However, a boom in this space is unlikely to happen this year, as government regulations around drones are still in the early phases, most recently the FAA’s RemoteID proposal that all drones have registration requirements similar to a “license plate”. In addition, we feel that these regulations will also be tied into a unified air traffic control system that ties together manned aircraft along with unmanned, not to mention any rules that are built around urban air mobility services.

More team-ups by robot companies

In mature markets for robots, we expect to see partnerships and ‘the next phase’ as end customers take their automation projects to new levels. This means things like mobile robot companies teaming up with piece-picking systems, or gripper companies teaming up to create new robot applications in manufacturing. End user companies that have found success automating one process of their business – whether in supply chain, logistics, or manufacturing – will want to do the next step. For example, once a robot is able to successfully retrieve and move an item from the warehouse to a packing station, another robot then takes over and grabs the item to pack it or assist workers with the next step. Success will be found by robot companies teaming up with each other on this, rather than trying to build it themselves.

In other emerging markets where robots have not yet made a disruptive impact, robot companies can still get by with a single point solution that solves a particular problem or automation task.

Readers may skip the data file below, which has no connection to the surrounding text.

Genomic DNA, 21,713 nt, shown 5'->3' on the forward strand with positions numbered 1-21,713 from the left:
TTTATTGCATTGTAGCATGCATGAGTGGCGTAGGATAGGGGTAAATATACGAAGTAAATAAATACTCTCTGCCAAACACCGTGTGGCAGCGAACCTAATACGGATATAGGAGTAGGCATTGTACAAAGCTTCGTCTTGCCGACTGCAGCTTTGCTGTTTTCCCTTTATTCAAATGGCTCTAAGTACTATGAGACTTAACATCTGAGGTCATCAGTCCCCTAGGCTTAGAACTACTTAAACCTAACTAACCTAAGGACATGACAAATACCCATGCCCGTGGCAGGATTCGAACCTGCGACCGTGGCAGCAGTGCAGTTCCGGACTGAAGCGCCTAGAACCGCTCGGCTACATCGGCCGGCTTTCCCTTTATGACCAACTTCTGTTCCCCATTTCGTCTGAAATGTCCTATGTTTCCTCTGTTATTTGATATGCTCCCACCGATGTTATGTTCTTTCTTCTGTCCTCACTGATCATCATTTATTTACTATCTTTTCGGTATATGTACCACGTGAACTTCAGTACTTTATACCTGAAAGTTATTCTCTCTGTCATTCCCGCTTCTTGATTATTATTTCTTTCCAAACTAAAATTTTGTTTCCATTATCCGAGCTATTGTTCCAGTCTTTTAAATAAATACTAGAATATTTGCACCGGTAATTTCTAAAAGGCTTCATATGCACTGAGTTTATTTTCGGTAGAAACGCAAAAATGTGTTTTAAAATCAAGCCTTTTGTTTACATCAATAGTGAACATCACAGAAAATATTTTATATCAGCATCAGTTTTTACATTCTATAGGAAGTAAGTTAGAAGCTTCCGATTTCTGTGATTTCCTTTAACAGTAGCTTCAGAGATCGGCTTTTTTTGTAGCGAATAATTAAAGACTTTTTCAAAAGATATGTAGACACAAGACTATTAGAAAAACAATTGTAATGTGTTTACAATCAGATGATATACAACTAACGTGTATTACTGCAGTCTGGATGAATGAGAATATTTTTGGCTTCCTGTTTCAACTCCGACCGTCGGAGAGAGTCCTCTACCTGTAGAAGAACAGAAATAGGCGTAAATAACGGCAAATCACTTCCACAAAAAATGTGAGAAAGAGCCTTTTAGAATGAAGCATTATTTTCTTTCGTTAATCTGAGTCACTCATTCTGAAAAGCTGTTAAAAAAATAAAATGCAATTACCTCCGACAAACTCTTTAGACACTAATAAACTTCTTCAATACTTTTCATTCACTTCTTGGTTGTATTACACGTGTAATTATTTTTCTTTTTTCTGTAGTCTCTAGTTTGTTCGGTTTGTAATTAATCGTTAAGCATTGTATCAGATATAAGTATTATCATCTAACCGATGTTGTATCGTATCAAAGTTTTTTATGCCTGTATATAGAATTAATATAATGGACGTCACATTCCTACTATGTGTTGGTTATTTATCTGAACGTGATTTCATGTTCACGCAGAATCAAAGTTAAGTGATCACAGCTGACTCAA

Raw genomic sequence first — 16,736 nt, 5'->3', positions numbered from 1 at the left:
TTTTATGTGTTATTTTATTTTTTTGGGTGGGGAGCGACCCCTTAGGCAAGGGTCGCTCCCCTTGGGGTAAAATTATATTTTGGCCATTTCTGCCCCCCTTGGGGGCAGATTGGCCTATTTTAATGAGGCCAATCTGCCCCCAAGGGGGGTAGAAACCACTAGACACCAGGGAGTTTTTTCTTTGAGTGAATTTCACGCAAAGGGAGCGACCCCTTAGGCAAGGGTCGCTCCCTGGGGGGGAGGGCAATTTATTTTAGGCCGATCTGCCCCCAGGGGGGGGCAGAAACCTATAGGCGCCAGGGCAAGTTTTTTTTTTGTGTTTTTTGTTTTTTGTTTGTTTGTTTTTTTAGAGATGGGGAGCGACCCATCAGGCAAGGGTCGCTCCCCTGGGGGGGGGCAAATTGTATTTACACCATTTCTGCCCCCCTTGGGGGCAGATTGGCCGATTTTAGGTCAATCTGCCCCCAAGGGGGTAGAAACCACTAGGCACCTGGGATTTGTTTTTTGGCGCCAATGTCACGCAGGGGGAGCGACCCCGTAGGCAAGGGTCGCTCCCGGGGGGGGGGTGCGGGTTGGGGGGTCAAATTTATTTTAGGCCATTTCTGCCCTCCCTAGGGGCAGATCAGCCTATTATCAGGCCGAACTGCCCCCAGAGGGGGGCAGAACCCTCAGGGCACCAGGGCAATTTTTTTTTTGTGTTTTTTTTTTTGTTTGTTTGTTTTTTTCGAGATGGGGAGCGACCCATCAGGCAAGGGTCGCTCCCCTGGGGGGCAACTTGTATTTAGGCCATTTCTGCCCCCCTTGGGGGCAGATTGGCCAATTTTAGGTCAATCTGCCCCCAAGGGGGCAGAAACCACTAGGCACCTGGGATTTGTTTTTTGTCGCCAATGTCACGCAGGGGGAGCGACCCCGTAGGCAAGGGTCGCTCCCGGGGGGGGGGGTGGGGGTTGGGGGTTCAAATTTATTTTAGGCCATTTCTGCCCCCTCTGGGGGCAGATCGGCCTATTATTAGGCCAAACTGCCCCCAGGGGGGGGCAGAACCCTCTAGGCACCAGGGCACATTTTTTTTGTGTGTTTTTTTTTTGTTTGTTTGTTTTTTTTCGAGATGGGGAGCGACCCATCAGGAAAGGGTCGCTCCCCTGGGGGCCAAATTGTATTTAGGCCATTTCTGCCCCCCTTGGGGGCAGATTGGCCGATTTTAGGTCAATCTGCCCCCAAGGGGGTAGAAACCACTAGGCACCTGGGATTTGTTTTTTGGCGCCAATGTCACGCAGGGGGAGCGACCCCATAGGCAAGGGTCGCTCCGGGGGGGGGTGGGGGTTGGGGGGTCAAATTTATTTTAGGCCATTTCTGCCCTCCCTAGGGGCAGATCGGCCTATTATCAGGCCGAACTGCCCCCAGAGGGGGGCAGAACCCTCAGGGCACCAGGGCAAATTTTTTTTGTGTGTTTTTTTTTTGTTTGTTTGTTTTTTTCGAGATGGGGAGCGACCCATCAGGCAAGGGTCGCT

Robots get a boost from 2020 Olympics

The 2020 Summer Games will be a showcase of Japan’s latest efforts in robotics, which include assistive robotics for the country’s aging population, as well as in self-driving vehicles. We expect to see many humanoid robots assisting guests with information about different venues, and the use of autonomous vehicles in closed environments to shuttle people around. We also expect to see the use of drones and counter-drone systems as part of the Games security details, though that may not be as visible as the other displays of robots.

We anticipate media coverage on the positive and negative side of things, but overall we feel that robotics will get a boost in awareness thanks to the games.

Self-driving cars will focus on controlled locations

Self-driving vehicle development in the U.S. will continue, but most of the news will be around controllable scenarios, such as vehicles in areas such as campuses, retirement communities, parking lots, etc. In addition, growth in self-driving vehicles will be seen in last-mile delivery scenarios (such as Nuro vehicles delivering groceries or pizza), rather than any personal vehicle for purchase or even a ride-sharing system (beyond Waymo in Arizona) that gets a large-scale deployment. Delays in regulations, expensive components, and weather situations will all likely continue to prevent the tipping point for this industry in 2020.

Mobile manipulation still in very early stages

Mobile manipulation robots (where a mobile robot with wheels also includes a robotic arm) will continue to be tested by vendor partnerships and researchers, but large-scale deployments of these systems won’t happen in 2020. Single-project or customized systems may see some growth in certain markets, but a fast robot that moves from Point A to Point B, grabs an item and then quickly returns to Point A won’t be deployed any time soon.